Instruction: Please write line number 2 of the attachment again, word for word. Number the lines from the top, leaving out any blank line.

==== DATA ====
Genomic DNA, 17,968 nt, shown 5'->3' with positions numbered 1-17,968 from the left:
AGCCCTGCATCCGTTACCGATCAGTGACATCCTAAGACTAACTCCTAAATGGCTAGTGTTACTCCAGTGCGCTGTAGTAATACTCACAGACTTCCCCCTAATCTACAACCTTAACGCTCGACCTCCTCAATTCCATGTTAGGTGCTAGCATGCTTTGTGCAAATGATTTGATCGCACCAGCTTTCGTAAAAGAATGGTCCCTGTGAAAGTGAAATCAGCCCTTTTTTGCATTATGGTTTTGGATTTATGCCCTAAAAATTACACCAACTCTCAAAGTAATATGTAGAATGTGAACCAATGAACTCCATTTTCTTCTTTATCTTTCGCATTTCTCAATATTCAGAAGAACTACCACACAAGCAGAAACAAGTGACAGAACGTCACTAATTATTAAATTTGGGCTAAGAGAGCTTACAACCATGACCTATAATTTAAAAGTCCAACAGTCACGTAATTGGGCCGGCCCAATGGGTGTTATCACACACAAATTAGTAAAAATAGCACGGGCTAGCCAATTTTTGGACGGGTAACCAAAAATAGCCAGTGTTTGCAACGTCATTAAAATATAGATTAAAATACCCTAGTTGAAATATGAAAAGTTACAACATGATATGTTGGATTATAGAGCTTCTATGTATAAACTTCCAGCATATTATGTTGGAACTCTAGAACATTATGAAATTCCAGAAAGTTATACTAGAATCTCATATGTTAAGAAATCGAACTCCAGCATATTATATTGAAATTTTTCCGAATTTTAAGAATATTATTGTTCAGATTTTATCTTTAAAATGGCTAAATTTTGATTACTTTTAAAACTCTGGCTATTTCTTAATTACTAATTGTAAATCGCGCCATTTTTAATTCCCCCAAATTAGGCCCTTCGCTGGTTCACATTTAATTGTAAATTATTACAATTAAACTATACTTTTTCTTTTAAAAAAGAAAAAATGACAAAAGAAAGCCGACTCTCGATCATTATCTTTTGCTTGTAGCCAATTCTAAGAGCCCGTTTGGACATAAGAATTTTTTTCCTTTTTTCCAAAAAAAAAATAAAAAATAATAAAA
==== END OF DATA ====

AGCCCTGCATCCGTTACCGATCAGTGACATCCTAAGACTAACTCCTAAATGGCTAGTGTTACTCCAGTGCGCTGTAGTAATACTCACAGACTTCCCCCTAATCTACAACCTTAACGCTCGACCTCCTCAATTCCATGTTAGGTGCTAGCATGCTTTGTGCAAATGATTTGATCGCACCAGCTTTCGTAAAAGAATGGTCCCTGTGAAAGTGAAATCAGCCCTTTTTTGCATTATGGTTTTGGATTTATGCCCTAAAAATTACACCAACTCTCAAAGTAATATGTAGAATGTGAACCAATGAACTCCATTTTCTTCTTTATCTTTCGCATTTCTCAATATTCAGAAGAACTACCACACAAGCAGAAACAAGTGACAGAACGTCACTAATTATTAAATTTGGGCTAAGAGAGCTTACAACCATGACCTATAATTTAAAAGTCCAACAGTCACGTAATTGGGCCGGCCCAATGGGTGTTATCACACACAAATTAGTAAAAATAGCACGGGCTAGCCAATTTTTGGACGGGTAACCAAAAATAGCCAGTGTTTGCAACGTCATTAAAATATAGATTAAAATACCCTAGTTGAAATATGAAAAGTTACAACATGATATGTTGGATTATAGAGCTTCTATGTATAAACTTCCAGCATATTATGTTGGAACTCTAGAACATTATGAAATTCCAGAAAGTTATACTAGAATCTCATATGTTAAGAAATCGAACTCCAGCATATTATATTGAAATTTTTCCGAATTTTAAGAATATTATTGTTCAGATTTTATCTTTAAAATGGCTAAATTTTGATTACTTTTAAAACTCTGGCTATTTCTTAATTACTAATTGTAAATCGCGCCATTTTTAATTCCCCCAAATTAGGCCCTTCGCTGGTTCACATTTAATTGTAAATTATTACAATTAAACTATACTTTTTCTTTTAAAAAAGAAAAAATGACAAAAGAAAGCCGACTCTCGATCATTATCTTTTGCTTGTAGCCAATTCTAAGAGCCCGTTTGGACATAAGAATTTTTTTCCTTTTTTCCAAAAAAAAAATAAAAAATAATAAAA